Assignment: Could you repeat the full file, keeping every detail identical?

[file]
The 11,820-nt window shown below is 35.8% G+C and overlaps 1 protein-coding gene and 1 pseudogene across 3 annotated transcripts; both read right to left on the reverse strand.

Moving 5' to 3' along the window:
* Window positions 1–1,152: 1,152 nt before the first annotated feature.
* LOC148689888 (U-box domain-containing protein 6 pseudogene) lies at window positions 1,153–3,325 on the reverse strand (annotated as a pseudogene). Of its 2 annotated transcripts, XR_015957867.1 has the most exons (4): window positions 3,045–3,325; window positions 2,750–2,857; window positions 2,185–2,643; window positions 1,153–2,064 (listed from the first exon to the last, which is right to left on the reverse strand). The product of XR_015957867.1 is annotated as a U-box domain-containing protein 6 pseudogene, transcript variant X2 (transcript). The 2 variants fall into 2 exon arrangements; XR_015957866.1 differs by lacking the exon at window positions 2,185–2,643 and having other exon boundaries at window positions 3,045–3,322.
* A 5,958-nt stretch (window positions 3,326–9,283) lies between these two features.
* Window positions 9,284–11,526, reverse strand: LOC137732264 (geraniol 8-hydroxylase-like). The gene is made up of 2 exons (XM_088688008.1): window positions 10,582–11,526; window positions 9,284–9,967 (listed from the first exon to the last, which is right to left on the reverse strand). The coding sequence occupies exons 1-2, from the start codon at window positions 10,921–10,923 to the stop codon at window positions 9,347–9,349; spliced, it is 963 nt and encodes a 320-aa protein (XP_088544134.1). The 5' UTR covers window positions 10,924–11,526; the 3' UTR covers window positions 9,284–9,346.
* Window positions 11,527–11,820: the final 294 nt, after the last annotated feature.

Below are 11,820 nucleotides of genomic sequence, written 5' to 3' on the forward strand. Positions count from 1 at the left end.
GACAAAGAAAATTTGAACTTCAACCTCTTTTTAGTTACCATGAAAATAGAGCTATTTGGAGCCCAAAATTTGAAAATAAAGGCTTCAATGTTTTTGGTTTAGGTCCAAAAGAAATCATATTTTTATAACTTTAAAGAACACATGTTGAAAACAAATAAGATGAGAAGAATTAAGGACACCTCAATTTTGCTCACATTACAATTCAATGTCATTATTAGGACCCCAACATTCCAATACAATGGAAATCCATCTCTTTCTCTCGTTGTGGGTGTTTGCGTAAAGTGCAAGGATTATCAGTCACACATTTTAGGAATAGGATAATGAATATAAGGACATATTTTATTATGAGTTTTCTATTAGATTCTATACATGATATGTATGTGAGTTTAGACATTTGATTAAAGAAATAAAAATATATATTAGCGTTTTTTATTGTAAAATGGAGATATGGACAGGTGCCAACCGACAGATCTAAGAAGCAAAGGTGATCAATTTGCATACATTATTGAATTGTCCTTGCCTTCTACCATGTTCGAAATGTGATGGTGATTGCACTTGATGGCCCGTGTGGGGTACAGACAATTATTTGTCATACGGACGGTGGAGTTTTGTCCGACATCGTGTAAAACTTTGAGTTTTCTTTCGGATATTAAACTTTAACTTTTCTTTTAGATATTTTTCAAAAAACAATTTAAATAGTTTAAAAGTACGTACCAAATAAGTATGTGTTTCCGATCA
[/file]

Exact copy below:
The 11,820-nt window shown below is 35.8% G+C and overlaps 1 protein-coding gene and 1 pseudogene across 3 annotated transcripts; both read right to left on the reverse strand.

Moving 5' to 3' along the window:
* Window positions 1–1,152: 1,152 nt before the first annotated feature.
* LOC148689888 (U-box domain-containing protein 6 pseudogene) lies at window positions 1,153–3,325 on the reverse strand (annotated as a pseudogene). Of its 2 annotated transcripts, XR_015957867.1 has the most exons (4): window positions 3,045–3,325; window positions 2,750–2,857; window positions 2,185–2,643; window positions 1,153–2,064 (listed from the first exon to the last, which is right to left on the reverse strand). The product of XR_015957867.1 is annotated as a U-box domain-containing protein 6 pseudogene, transcript variant X2 (transcript). The 2 variants fall into 2 exon arrangements; XR_015957866.1 differs by lacking the exon at window positions 2,185–2,643 and having other exon boundaries at window positions 3,045–3,322.
* A 5,958-nt stretch (window positions 3,326–9,283) lies between these two features.
* Window positions 9,284–11,526, reverse strand: LOC137732264 (geraniol 8-hydroxylase-like). The gene is made up of 2 exons (XM_088688008.1): window positions 10,582–11,526; window positions 9,284–9,967 (listed from the first exon to the last, which is right to left on the reverse strand). The coding sequence occupies exons 1-2, from the start codon at window positions 10,921–10,923 to the stop codon at window positions 9,347–9,349; spliced, it is 963 nt and encodes a 320-aa protein (XP_088544134.1). The 5' UTR covers window positions 10,924–11,526; the 3' UTR covers window positions 9,284–9,346.
* Window positions 11,527–11,820: the final 294 nt, after the last annotated feature.

Below are 11,820 nucleotides of genomic sequence, written 5' to 3' on the forward strand. Positions count from 1 at the left end.
GACAAAGAAAATTTGAACTTCAACCTCTTTTTAGTTACCATGAAAATAGAGCTATTTGGAGCCCAAAATTTGAAAATAAAGGCTTCAATGTTTTTGGTTTAGGTCCAAAAGAAATCATATTTTTATAACTTTAAAGAACACATGTTGAAAACAAATAAGATGAGAAGAATTAAGGACACCTCAATTTTGCTCACATTACAATTCAATGTCATTATTAGGACCCCAACATTCCAATACAATGGAAATCCATCTCTTTCTCTCGTTGTGGGTGTTTGCGTAAAGTGCAAGGATTATCAGTCACACATTTTAGGAATAGGATAATGAATATAAGGACATATTTTATTATGAGTTTTCTATTAGATTCTATACATGATATGTATGTGAGTTTAGACATTTGATTAAAGAAATAAAAATATATATTAGCGTTTTTTATTGTAAAATGGAGATATGGACAGGTGCCAACCGACAGATCTAAGAAGCAAAGGTGATCAATTTGCATACATTATTGAATTGTCCTTGCCTTCTACCATGTTCGAAATGTGATGGTGATTGCACTTGATGGCCCGTGTGGGGTACAGACAATTATTTGTCATACGGACGGTGGAGTTTTGTCCGACATCGTGTAAAACTTTGAGTTTTCTTTCGGATATTAAACTTTAACTTTTCTTTTAGATATTTTTCAAAAAACAATTTAAATAGTTTAAAAGTACGTACCAAATAAGTATGTGTTTCCGATCA